On Emerson And Melville
| THROWN OVERBOARD
From the birth of our nation, the national consciousness was shaped by our Puritan fathers. The Puritans came to this country to escape religious persecution and upon arrival set out to change the world. The prevailing mind-set was to be a "city upon a hill." As the material world prospered, a spiritual world did also. Our country had a powerful mission. The Mathers and John Winthrop were the literary leaders of that earlier time, pointing the way to this "save the world" mentality. Two centuries later, however, as a nation, America was ready for a change. A spirit of tolerance opened the door wide. A young and growing nation was ready to hear Waldo Emerson's message, a message of vigor and optimism. He was clearly on the cutting edge of a new consciousness. His love for nature was a sharp departure from the long-standing popular concept of nature as a means to an end . . "so that our economy will prosper," ideology. Emerson boldly took his radical ideas on nature and went one step further, he paralleled his appreciation of the natural world with spirituality. Through an eye of a higher plane, nature and spirituality blend. He wrote:
Standing on the bare ground— my head bather by the
blithe air and uplifted in an infinite space— all mean
egotism vanishes. I become a transparent eyeball; I am
nothing; see all; the currents of the Universal Being
circulate thru me; I am part and parcel of God.
His powerful language and inovocative ideas became a springboard for other contemporary figures. Soon after he began sharing his ideas, others followed. His influence shows clearly in the writings of Nathaniel Hawthorne, Walt Whitman, and Henry Thoreau— especially Thoreau.
Called an apostle of optimism, his church started with himself. He waited for everyone else to catch up with him. Emerson saw nature as a reflection of the human spirit. He saw man as the center of creation and nature as his servant.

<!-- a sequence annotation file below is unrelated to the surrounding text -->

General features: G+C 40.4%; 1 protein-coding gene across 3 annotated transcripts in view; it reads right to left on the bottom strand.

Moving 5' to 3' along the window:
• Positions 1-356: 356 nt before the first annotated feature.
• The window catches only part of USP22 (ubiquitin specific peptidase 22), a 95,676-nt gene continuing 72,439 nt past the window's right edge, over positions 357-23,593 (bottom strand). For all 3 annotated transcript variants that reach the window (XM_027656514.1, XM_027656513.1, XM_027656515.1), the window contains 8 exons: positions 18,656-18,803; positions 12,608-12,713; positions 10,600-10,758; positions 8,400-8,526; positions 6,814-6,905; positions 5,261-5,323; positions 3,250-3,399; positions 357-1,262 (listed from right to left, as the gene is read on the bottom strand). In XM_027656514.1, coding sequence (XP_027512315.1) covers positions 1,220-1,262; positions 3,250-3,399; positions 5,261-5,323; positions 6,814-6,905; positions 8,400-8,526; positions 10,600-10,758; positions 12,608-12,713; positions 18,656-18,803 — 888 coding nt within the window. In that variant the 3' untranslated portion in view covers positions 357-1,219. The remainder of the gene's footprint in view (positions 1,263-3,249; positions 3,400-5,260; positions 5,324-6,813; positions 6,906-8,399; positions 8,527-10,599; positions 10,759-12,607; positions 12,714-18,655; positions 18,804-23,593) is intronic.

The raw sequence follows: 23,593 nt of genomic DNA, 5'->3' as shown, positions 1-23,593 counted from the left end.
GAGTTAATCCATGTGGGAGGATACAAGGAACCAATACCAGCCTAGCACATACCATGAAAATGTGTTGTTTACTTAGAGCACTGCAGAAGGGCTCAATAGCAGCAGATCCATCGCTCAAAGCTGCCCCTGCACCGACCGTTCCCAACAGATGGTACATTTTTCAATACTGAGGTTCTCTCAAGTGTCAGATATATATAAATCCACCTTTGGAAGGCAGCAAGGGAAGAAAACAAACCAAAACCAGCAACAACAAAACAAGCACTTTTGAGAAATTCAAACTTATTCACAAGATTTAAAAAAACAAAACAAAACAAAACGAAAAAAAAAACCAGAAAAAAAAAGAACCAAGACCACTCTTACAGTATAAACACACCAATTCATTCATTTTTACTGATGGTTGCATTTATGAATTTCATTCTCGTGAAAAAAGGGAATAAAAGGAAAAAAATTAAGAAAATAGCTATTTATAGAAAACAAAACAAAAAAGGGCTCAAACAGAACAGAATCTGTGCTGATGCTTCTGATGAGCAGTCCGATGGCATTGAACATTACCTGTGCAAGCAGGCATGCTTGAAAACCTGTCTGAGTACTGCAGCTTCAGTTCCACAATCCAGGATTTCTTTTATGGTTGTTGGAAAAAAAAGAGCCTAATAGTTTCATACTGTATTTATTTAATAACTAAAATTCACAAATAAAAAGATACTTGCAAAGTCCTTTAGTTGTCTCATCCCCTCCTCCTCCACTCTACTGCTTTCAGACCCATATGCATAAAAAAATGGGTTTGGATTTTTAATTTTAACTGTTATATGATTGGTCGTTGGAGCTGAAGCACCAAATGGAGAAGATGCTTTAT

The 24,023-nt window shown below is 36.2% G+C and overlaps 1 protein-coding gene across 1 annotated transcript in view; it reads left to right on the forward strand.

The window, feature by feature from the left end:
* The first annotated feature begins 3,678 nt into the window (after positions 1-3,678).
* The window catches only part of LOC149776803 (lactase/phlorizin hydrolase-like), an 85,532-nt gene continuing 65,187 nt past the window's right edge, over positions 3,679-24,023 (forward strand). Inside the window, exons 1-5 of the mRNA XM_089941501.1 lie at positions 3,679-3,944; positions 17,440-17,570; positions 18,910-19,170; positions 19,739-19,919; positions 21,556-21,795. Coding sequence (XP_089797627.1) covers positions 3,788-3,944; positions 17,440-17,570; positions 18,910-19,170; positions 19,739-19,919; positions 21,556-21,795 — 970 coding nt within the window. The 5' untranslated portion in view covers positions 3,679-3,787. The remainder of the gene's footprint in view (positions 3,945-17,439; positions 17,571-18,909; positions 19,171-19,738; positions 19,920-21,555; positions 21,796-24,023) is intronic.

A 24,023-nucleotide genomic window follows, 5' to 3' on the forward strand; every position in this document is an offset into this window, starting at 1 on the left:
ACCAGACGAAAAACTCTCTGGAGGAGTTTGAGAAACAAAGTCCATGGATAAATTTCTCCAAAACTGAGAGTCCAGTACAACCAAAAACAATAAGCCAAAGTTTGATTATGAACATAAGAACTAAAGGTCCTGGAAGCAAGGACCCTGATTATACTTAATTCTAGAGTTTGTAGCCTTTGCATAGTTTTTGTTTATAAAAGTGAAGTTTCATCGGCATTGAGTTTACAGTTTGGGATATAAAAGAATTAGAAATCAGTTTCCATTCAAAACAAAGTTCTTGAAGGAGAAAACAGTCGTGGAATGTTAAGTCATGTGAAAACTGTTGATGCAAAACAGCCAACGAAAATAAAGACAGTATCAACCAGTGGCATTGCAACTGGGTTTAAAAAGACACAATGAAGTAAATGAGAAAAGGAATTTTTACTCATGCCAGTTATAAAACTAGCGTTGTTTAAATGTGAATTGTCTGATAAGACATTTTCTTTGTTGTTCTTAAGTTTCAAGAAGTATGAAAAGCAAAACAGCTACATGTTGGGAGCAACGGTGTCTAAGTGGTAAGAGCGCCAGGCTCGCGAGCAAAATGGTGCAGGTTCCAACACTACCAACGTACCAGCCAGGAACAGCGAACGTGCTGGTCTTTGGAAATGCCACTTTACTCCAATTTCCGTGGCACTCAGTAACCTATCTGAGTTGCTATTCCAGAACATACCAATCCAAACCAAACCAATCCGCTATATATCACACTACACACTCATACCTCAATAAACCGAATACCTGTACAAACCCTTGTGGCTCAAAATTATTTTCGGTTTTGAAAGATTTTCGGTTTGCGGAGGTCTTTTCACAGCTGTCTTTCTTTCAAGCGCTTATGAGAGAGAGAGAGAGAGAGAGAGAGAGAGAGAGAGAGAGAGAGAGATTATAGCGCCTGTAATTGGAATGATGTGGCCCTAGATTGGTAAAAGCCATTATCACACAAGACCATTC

As he went about giving his lectures, a young man named Herman Melville happened to attend. He later wrote of this lecture that Emerson saw only the good, that he didn't dive deep enough to see the whole truth. In a letter after attending Emerson's lecture in February of 1849, he wrote:
. . . I think Emerson is more than a brilliant fellow.
Be his stuff begged, borrowed, or stolen, or of his own
domestic manufacture he is an uncommon man. . .
I love all those who dive. Any fish can swim near the
surface, but it takes a great whale to go down stairs five
miles or more. . . I'm not talking of Emerson now—
but of the whole corps of thought-divers, that have been
diving and coming up again with blood-shot eyes since
the world began.
This was written as his novel, Moby Dick began to take shape in his mind. Although rejected at the time, we can now see that he did, indeed, dive deep. The novel itself was a refutation of Emerson's ideas.
After spending four years as a sailor, he was keenly aware of the mighty power of nature, especially the ocean. He saw the beauty in nature and also the bleakness and harshness— it was just there, according to his thinking, not something to control.
He saw nature through the eyes of a working man, therefore, placing more emphasis on the rude elements. He portrayed in Moby Dick the sense that nature will never be tamed. Nature, in Moby Dick, is portrayed as the great white whale himself. The ship's captain, Ahab, tried to overcome the whale and failed. But the realization of his impending failure was apparent even to him. In Chapter 135, page 622-3, we read, "I turn my body from the sun . . . Towards thee I roll, thou all-destroying but unconquering whale; to the last I grapple with thee, from hell's heart I stab at thee; for hate's sake I spit my last breath at thee."
It took a whole book for Melville to refute Emerson's ideas on nature. With his book, he dove to the bottom of the sea and came up
with America's first full-fledged myth. In the process, he threw some of Emerson's ideology overboard.
Melville, Herman. Moby-Dick. NY. Penguin Books. 1992.
Kovel, Joe. "Emerson, Earth Spirituality, and the Ecological Crisis."
Religious Humanism. Vol. 31, nos 1 & 2, winter/spring 1997.